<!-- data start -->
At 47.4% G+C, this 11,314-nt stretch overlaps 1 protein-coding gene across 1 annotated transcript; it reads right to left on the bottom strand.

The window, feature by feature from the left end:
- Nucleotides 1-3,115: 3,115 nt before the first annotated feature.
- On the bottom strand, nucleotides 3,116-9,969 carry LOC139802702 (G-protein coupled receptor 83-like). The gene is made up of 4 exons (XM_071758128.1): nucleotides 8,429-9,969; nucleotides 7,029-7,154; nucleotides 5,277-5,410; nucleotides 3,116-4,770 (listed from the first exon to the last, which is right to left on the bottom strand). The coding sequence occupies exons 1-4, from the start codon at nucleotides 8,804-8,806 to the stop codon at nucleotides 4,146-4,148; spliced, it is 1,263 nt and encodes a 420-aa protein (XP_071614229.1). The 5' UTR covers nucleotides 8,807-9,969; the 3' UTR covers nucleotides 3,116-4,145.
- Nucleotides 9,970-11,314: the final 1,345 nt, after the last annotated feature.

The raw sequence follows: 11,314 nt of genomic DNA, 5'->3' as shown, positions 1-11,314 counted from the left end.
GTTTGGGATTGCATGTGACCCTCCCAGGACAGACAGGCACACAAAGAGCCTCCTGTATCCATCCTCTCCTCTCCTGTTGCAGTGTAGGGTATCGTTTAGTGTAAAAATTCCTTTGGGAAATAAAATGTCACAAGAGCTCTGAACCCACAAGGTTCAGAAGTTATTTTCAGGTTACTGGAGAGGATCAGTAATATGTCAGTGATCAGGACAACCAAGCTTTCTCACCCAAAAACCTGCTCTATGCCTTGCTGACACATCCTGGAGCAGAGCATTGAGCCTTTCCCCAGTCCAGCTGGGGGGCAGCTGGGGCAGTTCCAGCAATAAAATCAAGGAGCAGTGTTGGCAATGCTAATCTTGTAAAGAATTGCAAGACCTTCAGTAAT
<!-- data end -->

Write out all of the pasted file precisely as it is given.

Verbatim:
At 47.4% G+C, this 11,314-nt stretch overlaps 1 protein-coding gene across 1 annotated transcript; it reads right to left on the bottom strand.

The window, feature by feature from the left end:
- Nucleotides 1-3,115: 3,115 nt before the first annotated feature.
- On the bottom strand, nucleotides 3,116-9,969 carry LOC139802702 (G-protein coupled receptor 83-like). The gene is made up of 4 exons (XM_071758128.1): nucleotides 8,429-9,969; nucleotides 7,029-7,154; nucleotides 5,277-5,410; nucleotides 3,116-4,770 (listed from the first exon to the last, which is right to left on the bottom strand). The coding sequence occupies exons 1-4, from the start codon at nucleotides 8,804-8,806 to the stop codon at nucleotides 4,146-4,148; spliced, it is 1,263 nt and encodes a 420-aa protein (XP_071614229.1). The 5' UTR covers nucleotides 8,807-9,969; the 3' UTR covers nucleotides 3,116-4,145.
- Nucleotides 9,970-11,314: the final 1,345 nt, after the last annotated feature.

The raw sequence follows: 11,314 nt of genomic DNA, 5'->3' as shown, positions 1-11,314 counted from the left end.
GTTTGGGATTGCATGTGACCCTCCCAGGACAGACAGGCACACAAAGAGCCTCCTGTATCCATCCTCTCCTCTCCTGTTGCAGTGTAGGGTATCGTTTAGTGTAAAAATTCCTTTGGGAAATAAAATGTCACAAGAGCTCTGAACCCACAAGGTTCAGAAGTTATTTTCAGGTTACTGGAGAGGATCAGTAATATGTCAGTGATCAGGACAACCAAGCTTTCTCACCCAAAAACCTGCTCTATGCCTTGCTGACACATCCTGGAGCAGAGCATTGAGCCTTTCCCCAGTCCAGCTGGGGGGCAGCTGGGGCAGTTCCAGCAATAAAATCAAGGAGCAGTGTTGGCAATGCTAATCTTGTAAAGAATTGCAAGACCTTCAGTAAT